- Bobby Thomson
- Børge Thorup
- Michael Tidser
- Jim Tolmie
- Jonathan Toto
- Tommy Turner
- Jani Uotinen
- Peter Weatherson
- John Whigham
- David Witteveen
- David Wylie
Scottish Football Hall of FameEdit
Ex-Morton players who have been inducted into the Scottish Football Hall of Fame are listed below.
For all Greenock Morton players with a Wikipedia article, see Category:Greenock Morton F.C. players.
|Warren Hawke||Chief Executive|
|Craig McPherson||Assistant Manager|
| Jim McGowan
|Darren Barr||Development Squad Manager|
|Derek Anderson||Head of Youth Development|
| Jamie Duncanson
|Under 17 Coaches|
- George Morell (1904–1908)
- Bob Cochrane (1908–1927)
- David Torrance (1928–1931)
- Bob Cochrane (1931–1934)
- Jackie Wright (1934–1938)
- Jimmy Davies (1939–1955)
- Gibby McKenzie (1955–1957)
- Jimmy McIntosh (1957–1960)
- Hal Stewart (1961–1972)
- Eric Smith (1972)
- Hal Stewart (1972–1974)
- Erik Sørensen (1974–1975)
- Joe Gilroy (1975–1976)
- Benny Rooney (1976–1983)
- Allan Feeney (1983)
- Tommy McLean (1983–1984)
- Willie McLean (1984–1985)
- Allan McGraw (1985–1997)
- Billy Stark (1997–2000)
- Ian McCall (2000)
- Allan Evans (2000–2001)
- Ally Maxwell (2001)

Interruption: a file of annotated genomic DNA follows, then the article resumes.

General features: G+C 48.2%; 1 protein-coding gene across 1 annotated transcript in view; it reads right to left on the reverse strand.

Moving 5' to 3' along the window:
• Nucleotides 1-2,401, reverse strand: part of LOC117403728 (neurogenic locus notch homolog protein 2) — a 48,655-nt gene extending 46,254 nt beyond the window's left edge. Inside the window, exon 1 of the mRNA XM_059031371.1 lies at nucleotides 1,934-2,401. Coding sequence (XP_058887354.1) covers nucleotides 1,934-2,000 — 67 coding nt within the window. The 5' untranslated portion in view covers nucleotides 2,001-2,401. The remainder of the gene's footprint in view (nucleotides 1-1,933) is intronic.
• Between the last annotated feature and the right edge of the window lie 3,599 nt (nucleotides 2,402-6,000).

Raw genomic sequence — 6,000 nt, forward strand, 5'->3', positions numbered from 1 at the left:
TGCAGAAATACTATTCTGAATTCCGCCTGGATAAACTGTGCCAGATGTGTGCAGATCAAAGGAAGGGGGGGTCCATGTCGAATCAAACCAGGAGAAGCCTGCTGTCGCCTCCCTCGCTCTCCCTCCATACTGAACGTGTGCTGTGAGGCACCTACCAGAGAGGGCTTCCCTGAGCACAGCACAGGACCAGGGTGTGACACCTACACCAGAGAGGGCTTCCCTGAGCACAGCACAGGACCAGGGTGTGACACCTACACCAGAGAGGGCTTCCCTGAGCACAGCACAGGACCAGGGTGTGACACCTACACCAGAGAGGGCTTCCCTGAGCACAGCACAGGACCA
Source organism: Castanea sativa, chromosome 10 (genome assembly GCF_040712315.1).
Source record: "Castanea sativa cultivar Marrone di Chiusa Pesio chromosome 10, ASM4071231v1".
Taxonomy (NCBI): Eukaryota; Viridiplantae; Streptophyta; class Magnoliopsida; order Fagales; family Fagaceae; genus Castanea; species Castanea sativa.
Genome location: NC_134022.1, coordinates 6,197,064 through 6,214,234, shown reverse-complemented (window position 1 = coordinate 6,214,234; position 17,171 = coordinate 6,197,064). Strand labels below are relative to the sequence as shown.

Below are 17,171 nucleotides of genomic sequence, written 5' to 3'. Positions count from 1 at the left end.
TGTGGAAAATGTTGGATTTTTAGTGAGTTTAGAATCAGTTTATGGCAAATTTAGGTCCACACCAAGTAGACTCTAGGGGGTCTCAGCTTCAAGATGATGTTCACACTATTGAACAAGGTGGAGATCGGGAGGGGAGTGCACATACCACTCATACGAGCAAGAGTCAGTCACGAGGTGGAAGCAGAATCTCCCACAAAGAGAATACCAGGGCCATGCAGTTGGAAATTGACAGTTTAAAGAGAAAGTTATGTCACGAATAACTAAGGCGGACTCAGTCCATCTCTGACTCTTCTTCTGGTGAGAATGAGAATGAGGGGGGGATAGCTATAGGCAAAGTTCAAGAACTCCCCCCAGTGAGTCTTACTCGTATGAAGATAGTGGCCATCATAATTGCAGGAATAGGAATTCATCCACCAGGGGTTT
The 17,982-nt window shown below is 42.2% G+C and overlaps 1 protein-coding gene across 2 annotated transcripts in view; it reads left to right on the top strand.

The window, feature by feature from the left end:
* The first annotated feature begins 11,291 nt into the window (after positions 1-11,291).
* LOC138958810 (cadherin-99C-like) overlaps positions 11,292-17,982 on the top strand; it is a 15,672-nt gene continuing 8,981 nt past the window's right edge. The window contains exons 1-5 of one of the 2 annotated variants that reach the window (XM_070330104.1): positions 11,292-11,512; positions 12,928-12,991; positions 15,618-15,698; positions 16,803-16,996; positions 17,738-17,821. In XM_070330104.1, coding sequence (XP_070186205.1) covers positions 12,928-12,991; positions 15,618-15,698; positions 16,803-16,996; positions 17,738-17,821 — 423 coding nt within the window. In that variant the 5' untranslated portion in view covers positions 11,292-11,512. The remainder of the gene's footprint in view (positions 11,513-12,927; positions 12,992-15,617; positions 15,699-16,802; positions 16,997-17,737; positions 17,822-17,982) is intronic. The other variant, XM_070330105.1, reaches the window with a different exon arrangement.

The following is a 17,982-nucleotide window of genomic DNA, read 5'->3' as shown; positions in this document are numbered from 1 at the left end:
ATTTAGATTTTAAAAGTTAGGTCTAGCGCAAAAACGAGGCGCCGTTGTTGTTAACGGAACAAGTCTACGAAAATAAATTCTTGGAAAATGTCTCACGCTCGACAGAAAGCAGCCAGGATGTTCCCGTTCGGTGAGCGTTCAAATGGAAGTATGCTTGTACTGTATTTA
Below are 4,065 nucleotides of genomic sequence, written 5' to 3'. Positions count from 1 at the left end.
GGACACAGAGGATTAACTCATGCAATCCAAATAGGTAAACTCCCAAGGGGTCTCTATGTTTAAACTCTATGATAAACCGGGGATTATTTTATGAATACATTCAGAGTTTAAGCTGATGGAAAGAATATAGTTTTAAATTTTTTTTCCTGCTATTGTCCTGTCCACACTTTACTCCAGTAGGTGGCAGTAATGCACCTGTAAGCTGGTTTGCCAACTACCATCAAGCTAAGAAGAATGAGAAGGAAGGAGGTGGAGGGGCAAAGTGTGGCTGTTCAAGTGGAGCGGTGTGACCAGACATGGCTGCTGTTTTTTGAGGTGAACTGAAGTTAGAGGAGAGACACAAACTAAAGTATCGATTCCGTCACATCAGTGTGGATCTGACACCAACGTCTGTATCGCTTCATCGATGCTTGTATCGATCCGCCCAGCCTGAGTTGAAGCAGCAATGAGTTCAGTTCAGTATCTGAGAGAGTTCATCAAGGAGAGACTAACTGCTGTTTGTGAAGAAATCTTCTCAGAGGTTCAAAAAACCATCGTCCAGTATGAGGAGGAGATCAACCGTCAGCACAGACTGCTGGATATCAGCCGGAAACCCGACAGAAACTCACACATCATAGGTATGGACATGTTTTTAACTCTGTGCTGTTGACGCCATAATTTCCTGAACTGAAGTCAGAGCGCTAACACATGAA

- Peter Cormack (2001–2002)
- Dave McPherson (2002)
- John McCormack (2002–2004)
- Jim McInally (2004–2008)
- Davie Irons (2008–2009)
- James Grady (2009–2010)
- Allan Moore (2010–2013)
- Kenny Shiels (2013–2014)
- Jim Duffy (2014–)
Scottish Cup RecordEdit
Morton first entered the Scottish Cup in season 1877–1878, and won it once in 1922. Over the course of Morton's time in the competition it has changed format seven times, to its current format of 8 rounds and 2 preliminary rounds.
- Between 2012–13 and 2014–15 there were 8 rounds plus a preliminary round.
- Between 2007–08 and 2011–12 there were 8 rounds.
- Between 1970–71 and 2006–07 there were 7 rounds.
- Between 1957–58 and 1969–70 there were 5 rounds plus a preliminary round.
- Between 1954–55 and 1956–57 there were 9 rounds.
- Between 1912–13 and 1953–54 there were 6 rounds.
- Between 1895–96 and 1911–12 there were 5 rounds.
So far Morton have finished the competition in the following rounds, this many times.
- Finals – 2 (last 1948)
- Semi-finals – 5 (last 1981)
- Quarter-finals – 14 (last 2016)
|1968–69||Inter-Cities Fairs Cup||First round||Chelsea||3–4||0–5||3–9|
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- "Rangers win SFL Reserve League Championship". Scottish Professional Football League. 20 February 2013. Retrieved 29 August 2015.
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- "International friendly: Slovakia U21 4–0 Scotland U21". BBC Sport. BBC. 9 November 2016. Retrieved 9 November 2016.
- "2005". Scottish Football Museum. Retrieved 17 August 2011.
- "Nine hoisted into Scotland's proud Hall of Fame". The Scotsman. 12 November 2007. Retrieved 11 November 2013.